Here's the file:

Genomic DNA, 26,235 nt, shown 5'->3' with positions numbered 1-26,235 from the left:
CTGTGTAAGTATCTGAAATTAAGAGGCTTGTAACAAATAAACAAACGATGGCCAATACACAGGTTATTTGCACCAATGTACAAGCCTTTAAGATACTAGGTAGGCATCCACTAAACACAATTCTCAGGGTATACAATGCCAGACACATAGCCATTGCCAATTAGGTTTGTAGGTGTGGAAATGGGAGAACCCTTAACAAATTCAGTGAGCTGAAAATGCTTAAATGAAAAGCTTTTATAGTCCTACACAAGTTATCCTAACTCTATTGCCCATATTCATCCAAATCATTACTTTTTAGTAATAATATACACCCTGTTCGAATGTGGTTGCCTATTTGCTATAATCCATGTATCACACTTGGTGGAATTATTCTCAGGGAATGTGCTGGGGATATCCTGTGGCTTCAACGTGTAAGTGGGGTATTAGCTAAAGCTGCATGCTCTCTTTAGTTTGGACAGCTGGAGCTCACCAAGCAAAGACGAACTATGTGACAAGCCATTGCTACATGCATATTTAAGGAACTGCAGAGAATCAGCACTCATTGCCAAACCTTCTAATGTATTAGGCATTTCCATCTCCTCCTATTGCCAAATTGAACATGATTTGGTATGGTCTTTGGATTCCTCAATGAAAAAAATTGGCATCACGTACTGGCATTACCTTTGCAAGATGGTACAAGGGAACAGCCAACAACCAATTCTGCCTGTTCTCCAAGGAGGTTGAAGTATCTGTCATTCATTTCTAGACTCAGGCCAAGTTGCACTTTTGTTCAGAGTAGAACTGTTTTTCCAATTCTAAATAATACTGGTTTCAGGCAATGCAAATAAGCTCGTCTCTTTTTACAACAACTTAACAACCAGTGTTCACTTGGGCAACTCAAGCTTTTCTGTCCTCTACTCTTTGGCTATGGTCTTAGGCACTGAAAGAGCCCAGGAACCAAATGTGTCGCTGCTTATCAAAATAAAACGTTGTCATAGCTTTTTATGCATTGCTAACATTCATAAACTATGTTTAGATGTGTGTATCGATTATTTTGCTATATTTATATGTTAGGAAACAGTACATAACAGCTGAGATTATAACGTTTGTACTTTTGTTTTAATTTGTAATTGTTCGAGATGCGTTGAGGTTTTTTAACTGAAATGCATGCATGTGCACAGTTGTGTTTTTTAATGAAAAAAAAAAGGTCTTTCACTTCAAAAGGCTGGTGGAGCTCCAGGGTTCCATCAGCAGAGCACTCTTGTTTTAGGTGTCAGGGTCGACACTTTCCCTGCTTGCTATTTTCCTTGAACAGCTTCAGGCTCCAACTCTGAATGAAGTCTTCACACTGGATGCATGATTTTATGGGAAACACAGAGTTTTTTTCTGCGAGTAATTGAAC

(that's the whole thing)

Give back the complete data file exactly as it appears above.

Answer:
Genomic DNA, 26,235 nt, shown 5'->3' with positions numbered 1-26,235 from the left:
CTGTGTAAGTATCTGAAATTAAGAGGCTTGTAACAAATAAACAAACGATGGCCAATACACAGGTTATTTGCACCAATGTACAAGCCTTTAAGATACTAGGTAGGCATCCACTAAACACAATTCTCAGGGTATACAATGCCAGACACATAGCCATTGCCAATTAGGTTTGTAGGTGTGGAAATGGGAGAACCCTTAACAAATTCAGTGAGCTGAAAATGCTTAAATGAAAAGCTTTTATAGTCCTACACAAGTTATCCTAACTCTATTGCCCATATTCATCCAAATCATTACTTTTTAGTAATAATATACACCCTGTTCGAATGTGGTTGCCTATTTGCTATAATCCATGTATCACACTTGGTGGAATTATTCTCAGGGAATGTGCTGGGGATATCCTGTGGCTTCAACGTGTAAGTGGGGTATTAGCTAAAGCTGCATGCTCTCTTTAGTTTGGACAGCTGGAGCTCACCAAGCAAAGACGAACTATGTGACAAGCCATTGCTACATGCATATTTAAGGAACTGCAGAGAATCAGCACTCATTGCCAAACCTTCTAATGTATTAGGCATTTCCATCTCCTCCTATTGCCAAATTGAACATGATTTGGTATGGTCTTTGGATTCCTCAATGAAAAAAATTGGCATCACGTACTGGCATTACCTTTGCAAGATGGTACAAGGGAACAGCCAACAACCAATTCTGCCTGTTCTCCAAGGAGGTTGAAGTATCTGTCATTCATTTCTAGACTCAGGCCAAGTTGCACTTTTGTTCAGAGTAGAACTGTTTTTCCAATTCTAAATAATACTGGTTTCAGGCAATGCAAATAAGCTCGTCTCTTTTTACAACAACTTAACAACCAGTGTTCACTTGGGCAACTCAAGCTTTTCTGTCCTCTACTCTTTGGCTATGGTCTTAGGCACTGAAAGAGCCCAGGAACCAAATGTGTCGCTGCTTATCAAAATAAAACGTTGTCATAGCTTTTTATGCATTGCTAACATTCATAAACTATGTTTAGATGTGTGTATCGATTATTTTGCTATATTTATATGTTAGGAAACAGTACATAACAGCTGAGATTATAACGTTTGTACTTTTGTTTTAATTTGTAATTGTTCGAGATGCGTTGAGGTTTTTTAACTGAAATGCATGCATGTGCACAGTTGTGTTTTTTAATGAAAAAAAAAAGGTCTTTCACTTCAAAAGGCTGGTGGAGCTCCAGGGTTCCATCAGCAGAGCACTCTTGTTTTAGGTGTCAGGGTCGACACTTTCCCTGCTTGCTATTTTCCTTGAACAGCTTCAGGCTCCAACTCTGAATGAAGTCTTCACACTGGATGCATGATTTTATGGGAAACACAGAGTTTTTTTCTGCGAGTAATTGAAC